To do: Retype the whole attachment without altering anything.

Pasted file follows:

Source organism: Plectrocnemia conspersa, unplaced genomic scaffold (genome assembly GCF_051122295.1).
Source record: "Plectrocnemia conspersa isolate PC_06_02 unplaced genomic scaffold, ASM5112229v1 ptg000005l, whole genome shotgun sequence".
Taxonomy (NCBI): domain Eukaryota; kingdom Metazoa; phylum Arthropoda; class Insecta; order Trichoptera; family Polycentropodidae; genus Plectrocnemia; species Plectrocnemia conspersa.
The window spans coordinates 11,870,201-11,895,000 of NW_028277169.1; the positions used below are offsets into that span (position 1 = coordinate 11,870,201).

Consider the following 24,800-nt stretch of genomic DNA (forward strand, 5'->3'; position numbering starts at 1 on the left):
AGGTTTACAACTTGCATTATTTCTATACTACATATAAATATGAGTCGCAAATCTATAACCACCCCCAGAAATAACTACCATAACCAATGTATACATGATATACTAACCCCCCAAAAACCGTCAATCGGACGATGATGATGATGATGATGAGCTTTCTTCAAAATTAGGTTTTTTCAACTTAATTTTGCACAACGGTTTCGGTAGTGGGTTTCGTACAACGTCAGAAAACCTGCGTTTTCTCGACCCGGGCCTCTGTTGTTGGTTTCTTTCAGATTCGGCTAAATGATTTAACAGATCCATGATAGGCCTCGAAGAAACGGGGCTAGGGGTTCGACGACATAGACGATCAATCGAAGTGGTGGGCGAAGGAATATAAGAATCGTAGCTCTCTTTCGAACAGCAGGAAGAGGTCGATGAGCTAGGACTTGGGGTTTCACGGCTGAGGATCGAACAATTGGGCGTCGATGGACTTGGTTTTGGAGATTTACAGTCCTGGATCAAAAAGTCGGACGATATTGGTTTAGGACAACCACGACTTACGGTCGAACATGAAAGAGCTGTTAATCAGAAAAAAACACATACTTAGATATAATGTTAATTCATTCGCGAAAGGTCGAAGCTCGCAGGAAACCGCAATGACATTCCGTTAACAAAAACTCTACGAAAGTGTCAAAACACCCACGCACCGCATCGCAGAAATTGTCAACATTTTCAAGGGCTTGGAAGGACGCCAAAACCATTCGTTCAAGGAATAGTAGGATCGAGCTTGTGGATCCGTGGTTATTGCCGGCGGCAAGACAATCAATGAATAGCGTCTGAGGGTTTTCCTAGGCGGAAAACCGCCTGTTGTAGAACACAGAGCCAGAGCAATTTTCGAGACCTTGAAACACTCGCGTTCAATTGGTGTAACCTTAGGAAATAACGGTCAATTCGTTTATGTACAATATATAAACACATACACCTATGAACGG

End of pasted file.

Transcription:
Source organism: Plectrocnemia conspersa, unplaced genomic scaffold (genome assembly GCF_051122295.1).
Source record: "Plectrocnemia conspersa isolate PC_06_02 unplaced genomic scaffold, ASM5112229v1 ptg000005l, whole genome shotgun sequence".
Taxonomy (NCBI): domain Eukaryota; kingdom Metazoa; phylum Arthropoda; class Insecta; order Trichoptera; family Polycentropodidae; genus Plectrocnemia; species Plectrocnemia conspersa.
The window spans coordinates 11,870,201-11,895,000 of NW_028277169.1; the positions used below are offsets into that span (position 1 = coordinate 11,870,201).

Consider the following 24,800-nt stretch of genomic DNA (forward strand, 5'->3'; position numbering starts at 1 on the left):
AGGTTTACAACTTGCATTATTTCTATACTACATATAAATATGAGTCGCAAATCTATAACCACCCCCAGAAATAACTACCATAACCAATGTATACATGATATACTAACCCCCCAAAAACCGTCAATCGGACGATGATGATGATGATGATGAGCTTTCTTCAAAATTAGGTTTTTTCAACTTAATTTTGCACAACGGTTTCGGTAGTGGGTTTCGTACAACGTCAGAAAACCTGCGTTTTCTCGACCCGGGCCTCTGTTGTTGGTTTCTTTCAGATTCGGCTAAATGATTTAACAGATCCATGATAGGCCTCGAAGAAACGGGGCTAGGGGTTCGACGACATAGACGATCAATCGAAGTGGTGGGCGAAGGAATATAAGAATCGTAGCTCTCTTTCGAACAGCAGGAAGAGGTCGATGAGCTAGGACTTGGGGTTTCACGGCTGAGGATCGAACAATTGGGCGTCGATGGACTTGGTTTTGGAGATTTACAGTCCTGGATCAAAAAGTCGGACGATATTGGTTTAGGACAACCACGACTTACGGTCGAACATGAAAGAGCTGTTAATCAGAAAAAAACACATACTTAGATATAATGTTAATTCATTCGCGAAAGGTCGAAGCTCGCAGGAAACCGCAATGACATTCCGTTAACAAAAACTCTACGAAAGTGTCAAAACACCCACGCACCGCATCGCAGAAATTGTCAACATTTTCAAGGGCTTGGAAGGACGCCAAAACCATTCGTTCAAGGAATAGTAGGATCGAGCTTGTGGATCCGTGGTTATTGCCGGCGGCAAGACAATCAATGAATAGCGTCTGAGGGTTTTCCTAGGCGGAAAACCGCCTGTTGTAGAACACAGAGCCAGAGCAATTTTCGAGACCTTGAAACACTCGCGTTCAATTGGTGTAACCTTAGGAAATAACGGTCAATTCGTTTATGTACAATATATAAACACATACACCTATGAACGG